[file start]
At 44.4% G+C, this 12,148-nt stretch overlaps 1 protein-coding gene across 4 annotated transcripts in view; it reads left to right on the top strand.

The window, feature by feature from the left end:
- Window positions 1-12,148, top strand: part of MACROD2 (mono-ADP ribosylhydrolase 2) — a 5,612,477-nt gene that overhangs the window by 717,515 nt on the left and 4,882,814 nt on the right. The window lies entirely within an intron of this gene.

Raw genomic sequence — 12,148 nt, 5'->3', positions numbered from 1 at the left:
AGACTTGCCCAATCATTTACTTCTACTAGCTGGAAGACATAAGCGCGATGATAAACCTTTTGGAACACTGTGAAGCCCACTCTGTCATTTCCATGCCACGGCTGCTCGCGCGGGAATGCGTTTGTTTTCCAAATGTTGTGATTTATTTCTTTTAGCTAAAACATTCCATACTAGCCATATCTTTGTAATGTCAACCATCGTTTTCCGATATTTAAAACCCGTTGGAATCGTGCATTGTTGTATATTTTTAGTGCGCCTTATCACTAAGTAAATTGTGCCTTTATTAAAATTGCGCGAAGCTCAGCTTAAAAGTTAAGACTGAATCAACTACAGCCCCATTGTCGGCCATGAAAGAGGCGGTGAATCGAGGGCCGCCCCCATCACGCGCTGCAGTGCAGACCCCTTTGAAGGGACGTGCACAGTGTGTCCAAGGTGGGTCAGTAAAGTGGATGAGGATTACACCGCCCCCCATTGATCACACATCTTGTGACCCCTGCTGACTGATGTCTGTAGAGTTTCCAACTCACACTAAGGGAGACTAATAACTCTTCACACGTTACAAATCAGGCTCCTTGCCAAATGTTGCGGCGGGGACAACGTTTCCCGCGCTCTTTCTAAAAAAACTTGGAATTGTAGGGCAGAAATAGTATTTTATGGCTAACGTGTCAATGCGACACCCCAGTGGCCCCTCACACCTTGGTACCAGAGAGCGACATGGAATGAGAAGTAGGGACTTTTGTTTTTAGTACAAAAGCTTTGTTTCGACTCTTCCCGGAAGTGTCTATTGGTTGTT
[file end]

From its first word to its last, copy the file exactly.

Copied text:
At 44.4% G+C, this 12,148-nt stretch overlaps 1 protein-coding gene across 4 annotated transcripts in view; it reads left to right on the top strand.

The window, feature by feature from the left end:
- Window positions 1-12,148, top strand: part of MACROD2 (mono-ADP ribosylhydrolase 2) — a 5,612,477-nt gene that overhangs the window by 717,515 nt on the left and 4,882,814 nt on the right. The window lies entirely within an intron of this gene.

Raw genomic sequence — 12,148 nt, 5'->3', positions numbered from 1 at the left:
AGACTTGCCCAATCATTTACTTCTACTAGCTGGAAGACATAAGCGCGATGATAAACCTTTTGGAACACTGTGAAGCCCACTCTGTCATTTCCATGCCACGGCTGCTCGCGCGGGAATGCGTTTGTTTTCCAAATGTTGTGATTTATTTCTTTTAGCTAAAACATTCCATACTAGCCATATCTTTGTAATGTCAACCATCGTTTTCCGATATTTAAAACCCGTTGGAATCGTGCATTGTTGTATATTTTTAGTGCGCCTTATCACTAAGTAAATTGTGCCTTTATTAAAATTGCGCGAAGCTCAGCTTAAAAGTTAAGACTGAATCAACTACAGCCCCATTGTCGGCCATGAAAGAGGCGGTGAATCGAGGGCCGCCCCCATCACGCGCTGCAGTGCAGACCCCTTTGAAGGGACGTGCACAGTGTGTCCAAGGTGGGTCAGTAAAGTGGATGAGGATTACACCGCCCCCCATTGATCACACATCTTGTGACCCCTGCTGACTGATGTCTGTAGAGTTTCCAACTCACACTAAGGGAGACTAATAACTCTTCACACGTTACAAATCAGGCTCCTTGCCAAATGTTGCGGCGGGGACAACGTTTCCCGCGCTCTTTCTAAAAAAACTTGGAATTGTAGGGCAGAAATAGTATTTTATGGCTAACGTGTCAATGCGACACCCCAGTGGCCCCTCACACCTTGGTACCAGAGAGCGACATGGAATGAGAAGTAGGGACTTTTGTTTTTAGTACAAAAGCTTTGTTTCGACTCTTCCCGGAAGTGTCTATTGGTTGTT